Whether the allegations of a...

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20 cases
  • In re Paternity of H.R.M.
    • United States
    • Court of Appeals of Indiana
    • April 20, 2007
    ...follows . . ." was insufficient to constitute a verification. As did the Bentz court, we note that our supreme court in Austin v. Sanders, 492 N.E.2d 8, 10 (Ind.1986), held the statement, "I affirm under penalty of perjury that the statements in the foregoing Petition are true and correct t......
  • State ex rel. Indiana State Bd. of Dental Examiners v. Judd, 36A01-8911-CV-476
    • United States
    • Court of Appeals of Indiana
    • June 6, 1990
    ...is important because the fundamental purpose of verification is to subject the petitioner to the penalties for perjury. Austin v. Sanders (1986), Ind., 492 N.E.2d 8, 9; Jaske v. State (1989), Ind.App., 539 N.E.2d 492, 495, reh'g granted, vacated on other grounds, (1990), 553 N.E.2d 181. Whi......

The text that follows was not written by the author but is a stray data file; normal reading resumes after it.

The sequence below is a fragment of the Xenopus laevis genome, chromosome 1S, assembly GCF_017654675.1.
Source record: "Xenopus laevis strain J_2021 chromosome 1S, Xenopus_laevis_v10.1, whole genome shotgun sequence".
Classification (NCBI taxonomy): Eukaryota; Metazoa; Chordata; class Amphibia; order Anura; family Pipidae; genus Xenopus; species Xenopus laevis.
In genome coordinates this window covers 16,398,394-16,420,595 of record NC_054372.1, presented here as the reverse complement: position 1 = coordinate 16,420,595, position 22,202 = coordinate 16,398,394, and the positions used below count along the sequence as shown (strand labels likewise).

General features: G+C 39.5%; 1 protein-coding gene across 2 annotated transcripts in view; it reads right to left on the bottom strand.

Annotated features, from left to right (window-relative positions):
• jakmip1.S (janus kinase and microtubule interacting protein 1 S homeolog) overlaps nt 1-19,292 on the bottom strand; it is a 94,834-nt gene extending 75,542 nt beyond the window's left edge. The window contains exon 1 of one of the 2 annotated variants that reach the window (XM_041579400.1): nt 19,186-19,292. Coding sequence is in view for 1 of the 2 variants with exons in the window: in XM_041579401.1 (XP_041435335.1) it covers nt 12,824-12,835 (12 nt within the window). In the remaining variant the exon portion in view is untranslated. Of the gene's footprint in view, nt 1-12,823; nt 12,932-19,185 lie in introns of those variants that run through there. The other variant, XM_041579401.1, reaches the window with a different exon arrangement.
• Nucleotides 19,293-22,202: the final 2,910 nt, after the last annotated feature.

• Smith v. King, 45A03-9907-CV-287.
    • United States
    • Court of Appeals of Indiana
    • September 24, 1999
    ...is (are) true.'" The essential purpose of a verification is that the statements be made under penalty of perjury. Austin v. Sanders, 492 N.E.2d 8, 9 (Ind.1986). In this case, Smith's reference to a federal statute does not mean that, if he committed perjury, he would be accountable only in ......
  • Wilkins v. Superintendent
    • United States
    • U.S. District Court — Northern District of Indiana
    • April 11, 2016
    ...and 364, respectively. "The essential purpose of a verification is that the statements be made under penalty of perjury." Austin v. Sanders, 492 N.E.2d 8, 9 (Ind. 1986). I.C. § 35-34-1-2.4 prescribes a method of verification without the presence of a notary or other officer authorized to ad......